Thursday, May 9, 2013

Forging a path in animal welfare studies: an interview with Suzy Thomson

Suzi Thomson (not related to interviewee Owen Thomson, although of all the blogs in the known universe, isn't it bizarro that two people with matching surnames were interviewed in the same week) worked with the University of Sydney to tailor a unique study program as she works toward a career in shelter management. 

Tell us a bit about yourself?

In February '06 while I was living in Montreal during a year of aimless travelling through North America, it simply dawned on me one evening that a career in animal welfare was perfect for me. The sensation was both revelation and a groaning 'duh'. I had always wanted to work with animals (as a child I wanted to be a vet and as a teenager, a marine biologist), but somehow I had lost that somewhere along the way. When I came back to Australia later that year I first volunteered and then later worked at the local shelter as an animal attendant. I loved that job even though it was mostly about poo.

But I hated seeing animals put down that I felt were rehomed-able and I was unimpressed by the attitudes of management (towards a lot of things). After several months, I nearly quit, disheartened. Instead I decided that as I was sure I could do better than they, and from that point on have been working towards gaining skills I felt would be appropriate for a shelter manager.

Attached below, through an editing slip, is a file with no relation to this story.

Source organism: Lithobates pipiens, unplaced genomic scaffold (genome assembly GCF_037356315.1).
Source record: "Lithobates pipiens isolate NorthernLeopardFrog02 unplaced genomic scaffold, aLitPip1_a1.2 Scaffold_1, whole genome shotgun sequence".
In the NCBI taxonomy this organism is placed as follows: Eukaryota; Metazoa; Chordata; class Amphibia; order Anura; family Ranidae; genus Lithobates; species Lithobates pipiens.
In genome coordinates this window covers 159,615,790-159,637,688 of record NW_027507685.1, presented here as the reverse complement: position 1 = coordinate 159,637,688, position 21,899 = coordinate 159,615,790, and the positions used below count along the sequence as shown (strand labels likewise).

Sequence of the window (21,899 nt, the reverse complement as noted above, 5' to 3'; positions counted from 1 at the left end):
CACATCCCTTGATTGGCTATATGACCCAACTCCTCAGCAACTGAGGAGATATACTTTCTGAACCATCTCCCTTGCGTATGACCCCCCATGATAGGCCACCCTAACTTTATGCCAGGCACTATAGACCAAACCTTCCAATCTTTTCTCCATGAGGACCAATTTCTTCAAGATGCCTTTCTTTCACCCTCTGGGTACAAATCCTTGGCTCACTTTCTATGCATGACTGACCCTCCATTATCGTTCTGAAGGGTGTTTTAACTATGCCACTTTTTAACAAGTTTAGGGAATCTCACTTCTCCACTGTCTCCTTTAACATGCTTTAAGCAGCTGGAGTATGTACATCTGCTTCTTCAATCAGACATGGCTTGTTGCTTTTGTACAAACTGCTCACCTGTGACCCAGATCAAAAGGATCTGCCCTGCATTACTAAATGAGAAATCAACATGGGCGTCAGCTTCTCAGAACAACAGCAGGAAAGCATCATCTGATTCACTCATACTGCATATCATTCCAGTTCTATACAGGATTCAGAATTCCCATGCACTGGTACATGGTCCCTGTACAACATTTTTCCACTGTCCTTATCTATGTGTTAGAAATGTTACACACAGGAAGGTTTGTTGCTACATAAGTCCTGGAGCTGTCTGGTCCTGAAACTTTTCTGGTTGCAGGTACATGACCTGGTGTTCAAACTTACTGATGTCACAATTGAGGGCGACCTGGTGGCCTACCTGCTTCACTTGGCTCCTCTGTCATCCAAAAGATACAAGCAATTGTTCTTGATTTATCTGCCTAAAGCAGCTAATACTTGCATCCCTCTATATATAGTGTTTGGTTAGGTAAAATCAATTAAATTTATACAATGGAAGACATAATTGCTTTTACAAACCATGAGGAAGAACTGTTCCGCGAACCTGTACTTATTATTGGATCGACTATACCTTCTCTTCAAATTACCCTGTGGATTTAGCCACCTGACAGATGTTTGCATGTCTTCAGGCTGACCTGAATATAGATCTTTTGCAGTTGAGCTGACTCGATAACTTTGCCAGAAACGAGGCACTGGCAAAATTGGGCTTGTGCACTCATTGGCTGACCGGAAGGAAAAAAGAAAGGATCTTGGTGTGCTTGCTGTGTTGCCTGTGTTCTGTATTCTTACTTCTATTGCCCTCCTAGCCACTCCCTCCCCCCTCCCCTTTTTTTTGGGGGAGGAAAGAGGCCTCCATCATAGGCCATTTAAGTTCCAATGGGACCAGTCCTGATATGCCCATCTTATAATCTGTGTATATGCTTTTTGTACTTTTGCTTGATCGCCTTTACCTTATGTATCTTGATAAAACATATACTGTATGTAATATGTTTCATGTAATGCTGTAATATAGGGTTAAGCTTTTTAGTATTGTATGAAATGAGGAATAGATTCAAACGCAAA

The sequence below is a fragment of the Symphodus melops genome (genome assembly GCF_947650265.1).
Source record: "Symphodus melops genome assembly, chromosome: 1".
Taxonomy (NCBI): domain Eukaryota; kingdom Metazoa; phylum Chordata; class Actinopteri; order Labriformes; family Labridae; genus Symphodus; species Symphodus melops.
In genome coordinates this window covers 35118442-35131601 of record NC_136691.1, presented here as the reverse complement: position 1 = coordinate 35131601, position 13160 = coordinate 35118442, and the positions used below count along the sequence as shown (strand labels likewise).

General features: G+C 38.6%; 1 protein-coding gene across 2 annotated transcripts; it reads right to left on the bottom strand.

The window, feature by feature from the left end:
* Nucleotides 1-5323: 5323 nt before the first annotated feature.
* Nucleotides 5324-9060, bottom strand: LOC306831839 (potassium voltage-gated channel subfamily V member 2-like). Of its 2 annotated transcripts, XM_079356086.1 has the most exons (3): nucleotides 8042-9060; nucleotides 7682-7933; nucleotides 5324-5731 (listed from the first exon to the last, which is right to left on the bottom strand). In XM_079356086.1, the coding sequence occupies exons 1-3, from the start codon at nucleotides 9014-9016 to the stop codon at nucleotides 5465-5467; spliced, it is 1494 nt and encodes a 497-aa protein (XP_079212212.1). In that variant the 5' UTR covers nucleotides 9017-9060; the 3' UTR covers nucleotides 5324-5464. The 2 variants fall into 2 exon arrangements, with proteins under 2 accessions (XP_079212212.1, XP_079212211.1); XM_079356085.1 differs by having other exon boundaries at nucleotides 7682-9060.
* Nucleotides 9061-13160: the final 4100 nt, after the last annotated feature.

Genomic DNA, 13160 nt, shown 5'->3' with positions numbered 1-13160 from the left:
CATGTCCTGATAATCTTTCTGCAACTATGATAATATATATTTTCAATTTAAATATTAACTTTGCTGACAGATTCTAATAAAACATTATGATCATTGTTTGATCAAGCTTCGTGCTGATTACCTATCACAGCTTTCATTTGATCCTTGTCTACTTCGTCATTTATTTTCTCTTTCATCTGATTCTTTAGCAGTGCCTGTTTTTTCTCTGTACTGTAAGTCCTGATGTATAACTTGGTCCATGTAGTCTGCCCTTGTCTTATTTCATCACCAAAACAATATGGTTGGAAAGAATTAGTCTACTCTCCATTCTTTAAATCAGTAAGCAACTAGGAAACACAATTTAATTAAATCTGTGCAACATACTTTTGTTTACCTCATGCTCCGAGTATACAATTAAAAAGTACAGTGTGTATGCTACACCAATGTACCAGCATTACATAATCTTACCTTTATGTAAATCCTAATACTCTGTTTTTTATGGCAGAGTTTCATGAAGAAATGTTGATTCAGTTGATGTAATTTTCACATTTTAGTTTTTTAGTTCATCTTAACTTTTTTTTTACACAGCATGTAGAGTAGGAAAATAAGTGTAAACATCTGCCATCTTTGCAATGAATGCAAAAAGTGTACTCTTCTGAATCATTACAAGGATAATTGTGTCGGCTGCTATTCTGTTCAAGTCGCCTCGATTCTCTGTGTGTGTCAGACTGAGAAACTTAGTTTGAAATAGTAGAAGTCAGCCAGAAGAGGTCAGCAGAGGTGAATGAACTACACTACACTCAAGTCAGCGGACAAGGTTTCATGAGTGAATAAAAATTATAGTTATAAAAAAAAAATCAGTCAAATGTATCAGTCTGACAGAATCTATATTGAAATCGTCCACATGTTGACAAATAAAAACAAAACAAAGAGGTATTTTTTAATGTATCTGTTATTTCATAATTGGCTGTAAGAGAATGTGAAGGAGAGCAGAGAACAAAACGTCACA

You are interested in animal welfare. What about the welfare of animals really fires you up?

Umm. J'accuse. I don't know. Honestly. Where do I begin? I probably should just not begin.

The first offence I experienced was made by my fifth grade teacher 'correcting' us that grammatically animals are 'its' rather than 'he's’ and 'she's’. I'm still not over it (I am also, still really bad at grammar). The place of animals as 'things' rather than 'beings'. The slow and begrudging way which science and society have moved on this.

I find it absurd that Darwin's theory of evolution was taken up so fervently but for so long the fact that this theory actually makes us a kind of animal, sharing many attributes with other species, and they with us, was glossed over.

That there has been a burden of proof to show that animals do possess similar qualities to humans such as sensitivity to pain or emotion or intelligence seems to be the default position. In light of Darwin's theory, I cannot see why. The man himself said that we differ in degree rather than in kind. 

Even when these capacities in animals are accepted which they now mostly are, we are still subject to rather offensive arguments the 'degree' of capacity and the consequent 'value' of the animal in question, tied in with a justification to harm. How many times must I hear that it is okay to do (some degree of) harm an animal based on the fact that it is less intelligent than a person? But ask if it's okay for an intelligent person to apply the same (mis)treatment to a person of less intelligence and all of a sudden the response changes. The principle involved in the question is the same. Superior intelligence is either an excuse for mistreatment or it is not. In a logical moral argument it cannot be applied contextually.